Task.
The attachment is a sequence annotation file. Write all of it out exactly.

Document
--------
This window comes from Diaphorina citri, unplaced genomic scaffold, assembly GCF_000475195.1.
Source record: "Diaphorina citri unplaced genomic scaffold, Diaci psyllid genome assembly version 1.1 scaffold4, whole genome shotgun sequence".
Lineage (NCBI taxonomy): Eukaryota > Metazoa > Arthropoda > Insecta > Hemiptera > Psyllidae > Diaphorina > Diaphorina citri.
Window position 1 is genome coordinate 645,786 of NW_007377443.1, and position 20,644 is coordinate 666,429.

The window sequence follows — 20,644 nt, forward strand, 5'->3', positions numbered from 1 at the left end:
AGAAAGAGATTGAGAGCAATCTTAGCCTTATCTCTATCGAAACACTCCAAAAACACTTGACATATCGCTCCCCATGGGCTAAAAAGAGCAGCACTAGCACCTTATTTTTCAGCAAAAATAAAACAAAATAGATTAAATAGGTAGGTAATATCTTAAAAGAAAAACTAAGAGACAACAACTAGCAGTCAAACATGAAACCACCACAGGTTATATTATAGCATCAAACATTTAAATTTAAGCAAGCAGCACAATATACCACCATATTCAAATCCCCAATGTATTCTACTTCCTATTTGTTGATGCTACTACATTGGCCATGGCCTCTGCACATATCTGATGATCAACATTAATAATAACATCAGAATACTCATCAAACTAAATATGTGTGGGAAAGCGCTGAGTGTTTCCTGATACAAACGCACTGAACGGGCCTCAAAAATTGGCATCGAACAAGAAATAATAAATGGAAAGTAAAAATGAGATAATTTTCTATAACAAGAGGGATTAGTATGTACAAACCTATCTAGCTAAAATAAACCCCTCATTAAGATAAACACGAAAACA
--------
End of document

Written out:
This window comes from Diaphorina citri, unplaced genomic scaffold, assembly GCF_000475195.1.
Source record: "Diaphorina citri unplaced genomic scaffold, Diaci psyllid genome assembly version 1.1 scaffold4, whole genome shotgun sequence".
Lineage (NCBI taxonomy): Eukaryota > Metazoa > Arthropoda > Insecta > Hemiptera > Psyllidae > Diaphorina > Diaphorina citri.
Window position 1 is genome coordinate 645,786 of NW_007377443.1, and position 20,644 is coordinate 666,429.

The window sequence follows — 20,644 nt, forward strand, 5'->3', positions numbered from 1 at the left end:
AGAAAGAGATTGAGAGCAATCTTAGCCTTATCTCTATCGAAACACTCCAAAAACACTTGACATATCGCTCCCCATGGGCTAAAAAGAGCAGCACTAGCACCTTATTTTTCAGCAAAAATAAAACAAAATAGATTAAATAGGTAGGTAATATCTTAAAAGAAAAACTAAGAGACAACAACTAGCAGTCAAACATGAAACCACCACAGGTTATATTATAGCATCAAACATTTAAATTTAAGCAAGCAGCACAATATACCACCATATTCAAATCCCCAATGTATTCTACTTCCTATTTGTTGATGCTACTACATTGGCCATGGCCTCTGCACATATCTGATGATCAACATTAATAATAACATCAGAATACTCATCAAACTAAATATGTGTGGGAAAGCGCTGAGTGTTTCCTGATACAAACGCACTGAACGGGCCTCAAAAATTGGCATCGAACAAGAAATAATAAATGGAAAGTAAAAATGAGATAATTTTCTATAACAAGAGGGATTAGTATGTACAAACCTATCTAGCTAAAATAAACCCCTCATTAAGATAAACACGAAAACA